The Game of Golf: Good for Easing Depression and Anxiety


We’ve all seen pictures of frustrated golfers smashing the ground with a golf club or tossing their putter into a pond.

These images make it difficult to imagine that playing golf can help people relieve symptoms of depression or anxiety.

However, hitting a small ball across acres of grass, woods, water and sand can ease psychological distress for several reasons.

Therapeutic Benefits of Playing Golf

Golf Involves Concentration and Mindfulness

The game of golf provides a few hours of mental and emotional distraction, taking the mind away from depressed thoughts and worries. The game requires focused concentration and present-moment awareness to filter out everything unrelated to the ball reaching the next green and rolling into the cup.

In fact, golf has a very zen quality:

“A sand trap is like a politician in its duality. It represents two opposing viewpoints. You see, it was designed to trap your ball. So it exists to have balls land in it. But it was also designed to be avoided. So it also exists to not have balls land in it. This is the beauty of golf. The game of golf is a Zen koan in action.” ~ Jarod Kintz

Golf Gets Us Outdoors

We all benefit from spending time in nature, even when it is a bit manicured. Breathing fresh non-conditioned air and being in contact with the earth bathes us in mood-lifting, energizing negative air ions. Between shots, we can appreciate the surrounding beauty and get our daily sunshine supply of vitamin D.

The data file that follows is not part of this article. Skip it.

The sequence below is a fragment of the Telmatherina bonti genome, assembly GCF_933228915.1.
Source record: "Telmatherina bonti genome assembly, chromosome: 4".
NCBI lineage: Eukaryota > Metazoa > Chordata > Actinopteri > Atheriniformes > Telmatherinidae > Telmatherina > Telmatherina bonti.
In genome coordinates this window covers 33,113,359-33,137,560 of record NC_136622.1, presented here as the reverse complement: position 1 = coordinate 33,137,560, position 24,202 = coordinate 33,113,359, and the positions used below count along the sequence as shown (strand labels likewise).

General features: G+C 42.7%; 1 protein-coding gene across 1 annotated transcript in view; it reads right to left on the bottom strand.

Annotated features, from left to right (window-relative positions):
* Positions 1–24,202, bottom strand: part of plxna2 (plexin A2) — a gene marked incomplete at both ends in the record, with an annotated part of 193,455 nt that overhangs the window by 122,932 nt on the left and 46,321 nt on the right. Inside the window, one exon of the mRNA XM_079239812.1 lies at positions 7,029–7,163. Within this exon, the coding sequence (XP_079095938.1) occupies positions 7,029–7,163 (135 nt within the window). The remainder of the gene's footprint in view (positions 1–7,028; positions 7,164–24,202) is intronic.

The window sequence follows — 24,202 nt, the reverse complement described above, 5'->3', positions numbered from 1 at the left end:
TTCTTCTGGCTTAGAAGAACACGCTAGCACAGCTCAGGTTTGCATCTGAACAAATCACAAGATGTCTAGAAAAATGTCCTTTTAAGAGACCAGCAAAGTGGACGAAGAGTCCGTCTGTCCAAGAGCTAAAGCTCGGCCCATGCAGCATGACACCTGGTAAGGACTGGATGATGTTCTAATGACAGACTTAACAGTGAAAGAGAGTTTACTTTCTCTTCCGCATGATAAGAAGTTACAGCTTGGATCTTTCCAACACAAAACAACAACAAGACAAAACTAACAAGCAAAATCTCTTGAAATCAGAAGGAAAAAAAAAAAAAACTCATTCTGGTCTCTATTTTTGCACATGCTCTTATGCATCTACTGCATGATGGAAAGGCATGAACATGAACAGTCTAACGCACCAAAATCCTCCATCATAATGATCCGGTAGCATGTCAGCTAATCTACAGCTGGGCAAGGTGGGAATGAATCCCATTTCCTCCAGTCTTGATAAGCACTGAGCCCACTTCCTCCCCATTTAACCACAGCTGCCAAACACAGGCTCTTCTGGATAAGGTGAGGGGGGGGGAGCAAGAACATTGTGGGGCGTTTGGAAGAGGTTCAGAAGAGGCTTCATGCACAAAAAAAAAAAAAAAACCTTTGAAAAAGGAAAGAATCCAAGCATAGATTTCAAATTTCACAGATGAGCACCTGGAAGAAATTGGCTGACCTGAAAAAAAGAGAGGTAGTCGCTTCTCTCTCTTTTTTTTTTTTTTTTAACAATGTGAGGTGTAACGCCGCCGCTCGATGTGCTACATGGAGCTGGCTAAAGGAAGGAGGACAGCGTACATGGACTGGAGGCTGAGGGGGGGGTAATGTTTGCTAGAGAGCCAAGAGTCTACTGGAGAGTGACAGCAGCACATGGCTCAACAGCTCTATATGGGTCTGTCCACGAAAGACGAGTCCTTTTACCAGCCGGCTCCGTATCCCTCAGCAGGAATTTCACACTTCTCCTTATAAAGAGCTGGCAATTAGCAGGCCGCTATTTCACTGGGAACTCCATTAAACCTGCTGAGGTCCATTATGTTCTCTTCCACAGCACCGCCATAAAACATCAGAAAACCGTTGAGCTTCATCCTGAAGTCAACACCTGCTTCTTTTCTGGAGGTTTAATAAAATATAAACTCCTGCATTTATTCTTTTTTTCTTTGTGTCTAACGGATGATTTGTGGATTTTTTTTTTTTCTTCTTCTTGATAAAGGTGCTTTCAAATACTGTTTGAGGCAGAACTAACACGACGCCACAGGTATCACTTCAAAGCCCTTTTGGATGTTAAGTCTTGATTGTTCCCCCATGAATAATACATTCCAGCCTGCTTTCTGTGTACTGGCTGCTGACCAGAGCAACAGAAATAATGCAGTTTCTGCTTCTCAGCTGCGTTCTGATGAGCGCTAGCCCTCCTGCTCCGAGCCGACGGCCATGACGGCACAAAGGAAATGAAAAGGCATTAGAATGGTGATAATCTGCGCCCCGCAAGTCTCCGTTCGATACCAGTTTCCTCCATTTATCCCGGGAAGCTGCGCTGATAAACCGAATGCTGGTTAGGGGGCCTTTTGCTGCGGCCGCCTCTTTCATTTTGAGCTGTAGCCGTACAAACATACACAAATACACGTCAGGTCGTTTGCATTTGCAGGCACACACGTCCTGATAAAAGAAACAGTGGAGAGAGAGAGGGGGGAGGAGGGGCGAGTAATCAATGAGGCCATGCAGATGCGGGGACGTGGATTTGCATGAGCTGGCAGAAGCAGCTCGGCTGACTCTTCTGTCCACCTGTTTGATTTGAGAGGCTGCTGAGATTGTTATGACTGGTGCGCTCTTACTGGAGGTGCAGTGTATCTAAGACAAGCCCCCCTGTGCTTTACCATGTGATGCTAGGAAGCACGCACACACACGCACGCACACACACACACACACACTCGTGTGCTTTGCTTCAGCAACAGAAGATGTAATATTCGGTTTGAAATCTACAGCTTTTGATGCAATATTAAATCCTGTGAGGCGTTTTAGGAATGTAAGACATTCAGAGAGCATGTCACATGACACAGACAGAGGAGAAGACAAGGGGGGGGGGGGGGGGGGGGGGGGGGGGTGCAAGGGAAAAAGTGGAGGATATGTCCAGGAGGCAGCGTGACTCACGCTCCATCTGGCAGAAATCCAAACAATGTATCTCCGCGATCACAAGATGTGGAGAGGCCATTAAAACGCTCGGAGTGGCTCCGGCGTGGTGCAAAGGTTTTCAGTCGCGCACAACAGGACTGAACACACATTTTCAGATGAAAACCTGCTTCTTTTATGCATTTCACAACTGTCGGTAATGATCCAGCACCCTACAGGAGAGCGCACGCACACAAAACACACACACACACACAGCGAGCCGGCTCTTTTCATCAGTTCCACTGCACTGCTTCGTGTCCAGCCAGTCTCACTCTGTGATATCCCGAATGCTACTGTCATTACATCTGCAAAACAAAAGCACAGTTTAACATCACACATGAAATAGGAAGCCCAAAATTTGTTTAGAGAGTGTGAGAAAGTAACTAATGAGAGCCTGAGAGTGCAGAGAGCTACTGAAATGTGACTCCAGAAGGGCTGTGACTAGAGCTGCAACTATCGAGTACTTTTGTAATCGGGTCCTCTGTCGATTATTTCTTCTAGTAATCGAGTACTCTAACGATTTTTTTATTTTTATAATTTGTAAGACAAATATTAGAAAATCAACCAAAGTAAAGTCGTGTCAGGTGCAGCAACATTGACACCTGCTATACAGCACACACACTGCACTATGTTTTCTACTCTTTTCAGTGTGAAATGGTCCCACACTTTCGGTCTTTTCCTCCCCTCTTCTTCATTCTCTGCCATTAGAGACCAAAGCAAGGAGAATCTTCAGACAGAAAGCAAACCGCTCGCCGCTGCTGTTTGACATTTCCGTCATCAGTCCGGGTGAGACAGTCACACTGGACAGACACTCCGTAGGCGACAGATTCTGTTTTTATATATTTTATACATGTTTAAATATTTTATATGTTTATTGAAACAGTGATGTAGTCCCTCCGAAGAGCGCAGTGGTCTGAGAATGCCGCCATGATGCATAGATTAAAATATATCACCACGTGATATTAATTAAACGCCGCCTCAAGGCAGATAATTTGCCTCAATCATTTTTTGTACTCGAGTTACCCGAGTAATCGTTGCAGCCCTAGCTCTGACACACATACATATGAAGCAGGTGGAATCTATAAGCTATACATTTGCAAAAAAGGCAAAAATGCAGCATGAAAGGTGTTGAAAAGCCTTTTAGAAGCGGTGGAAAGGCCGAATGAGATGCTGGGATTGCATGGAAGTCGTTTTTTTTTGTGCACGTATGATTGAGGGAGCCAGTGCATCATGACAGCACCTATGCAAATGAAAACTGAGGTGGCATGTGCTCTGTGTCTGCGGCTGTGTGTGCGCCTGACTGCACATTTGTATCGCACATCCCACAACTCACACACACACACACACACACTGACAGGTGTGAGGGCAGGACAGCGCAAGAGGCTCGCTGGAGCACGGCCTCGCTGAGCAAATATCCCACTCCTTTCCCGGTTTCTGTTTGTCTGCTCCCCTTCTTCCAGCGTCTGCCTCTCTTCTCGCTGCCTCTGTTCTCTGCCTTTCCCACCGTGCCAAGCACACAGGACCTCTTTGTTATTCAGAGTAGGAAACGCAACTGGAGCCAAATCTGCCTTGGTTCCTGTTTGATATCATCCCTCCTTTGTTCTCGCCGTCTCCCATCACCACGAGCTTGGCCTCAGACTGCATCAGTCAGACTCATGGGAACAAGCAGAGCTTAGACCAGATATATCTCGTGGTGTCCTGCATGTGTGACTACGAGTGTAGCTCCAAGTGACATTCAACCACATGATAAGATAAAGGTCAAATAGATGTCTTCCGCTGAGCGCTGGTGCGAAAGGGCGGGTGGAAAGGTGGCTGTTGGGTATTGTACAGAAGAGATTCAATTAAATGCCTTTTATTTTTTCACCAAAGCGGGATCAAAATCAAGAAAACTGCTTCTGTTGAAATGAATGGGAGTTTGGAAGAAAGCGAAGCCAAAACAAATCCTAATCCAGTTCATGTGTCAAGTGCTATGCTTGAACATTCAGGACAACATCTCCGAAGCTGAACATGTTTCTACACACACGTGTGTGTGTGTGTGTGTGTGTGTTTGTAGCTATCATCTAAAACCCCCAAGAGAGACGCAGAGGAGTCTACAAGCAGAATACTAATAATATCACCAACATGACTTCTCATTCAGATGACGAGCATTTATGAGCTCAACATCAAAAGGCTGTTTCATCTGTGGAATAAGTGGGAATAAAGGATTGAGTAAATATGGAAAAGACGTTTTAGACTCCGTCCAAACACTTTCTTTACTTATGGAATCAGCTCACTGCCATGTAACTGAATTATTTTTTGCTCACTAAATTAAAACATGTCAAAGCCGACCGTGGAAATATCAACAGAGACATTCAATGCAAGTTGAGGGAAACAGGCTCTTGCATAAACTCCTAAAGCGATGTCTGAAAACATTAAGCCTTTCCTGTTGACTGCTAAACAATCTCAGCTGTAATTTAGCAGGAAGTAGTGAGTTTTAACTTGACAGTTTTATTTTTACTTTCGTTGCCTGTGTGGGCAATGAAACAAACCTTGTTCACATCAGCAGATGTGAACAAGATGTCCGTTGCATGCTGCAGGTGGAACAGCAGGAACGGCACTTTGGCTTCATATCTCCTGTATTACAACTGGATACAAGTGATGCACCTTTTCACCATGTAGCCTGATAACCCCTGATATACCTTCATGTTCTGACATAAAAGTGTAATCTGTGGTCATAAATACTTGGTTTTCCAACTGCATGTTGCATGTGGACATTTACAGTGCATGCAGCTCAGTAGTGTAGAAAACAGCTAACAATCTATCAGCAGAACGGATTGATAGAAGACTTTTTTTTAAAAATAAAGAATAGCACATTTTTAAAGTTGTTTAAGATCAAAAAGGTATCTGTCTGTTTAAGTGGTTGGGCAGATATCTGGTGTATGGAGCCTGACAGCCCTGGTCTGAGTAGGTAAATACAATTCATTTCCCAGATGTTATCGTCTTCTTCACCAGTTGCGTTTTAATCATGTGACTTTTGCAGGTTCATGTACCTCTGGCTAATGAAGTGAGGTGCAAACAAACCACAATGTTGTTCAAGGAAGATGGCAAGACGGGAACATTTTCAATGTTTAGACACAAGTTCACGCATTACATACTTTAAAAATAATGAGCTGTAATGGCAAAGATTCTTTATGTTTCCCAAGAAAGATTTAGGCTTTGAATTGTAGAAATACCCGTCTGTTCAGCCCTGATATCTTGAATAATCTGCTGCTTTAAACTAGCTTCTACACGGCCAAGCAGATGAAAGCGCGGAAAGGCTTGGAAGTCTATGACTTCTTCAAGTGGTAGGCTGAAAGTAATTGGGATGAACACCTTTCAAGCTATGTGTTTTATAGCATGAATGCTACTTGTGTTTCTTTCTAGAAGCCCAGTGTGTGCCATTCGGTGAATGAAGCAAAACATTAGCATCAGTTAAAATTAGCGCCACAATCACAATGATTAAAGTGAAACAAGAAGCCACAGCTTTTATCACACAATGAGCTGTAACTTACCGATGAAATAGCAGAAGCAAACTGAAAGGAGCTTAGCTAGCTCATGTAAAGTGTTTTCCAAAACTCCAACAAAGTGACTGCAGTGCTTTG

You also get to show-off your individuality:

“Although golf was originally restricted to wealthy, overweight Protestants, today it’s open to anybody who owns hideous clothing.” ~ Dave Barry

Golf Is a Social Activity

Although golf is not typically a team sport, it is a social activity. It involves getting out of the house, spending time with one to three other hackers, bantering between holes, and discussing “should-haves” over beer after the 18th green. For people who tend to isolate, golf can be a therapeutic weekly adventure.

Sometimes you even make new friends:

“If you think it’s hard to meet new people, try picking up the wrong golf ball.” ~ Jack Lemmon, actor

Golf Gets Us Moving

Golf is not the most aerobic of activities, but it gets us moving. Walking is excellent exercise, and we get plenty of it by leaving the golf carts parked at the clubhouse. When hoofing the course we will also burn 400 calories an hour, and swinging a club keeps our joints flexible.

You may also experience moments of awe:

“The motion of the body determining the motion of the ball - its flight as extension of the body like a spider riding the wind on a silken thread or a perfectly cast fly arcing down onto the surface of the water.” ~ John Dunn, Loopers


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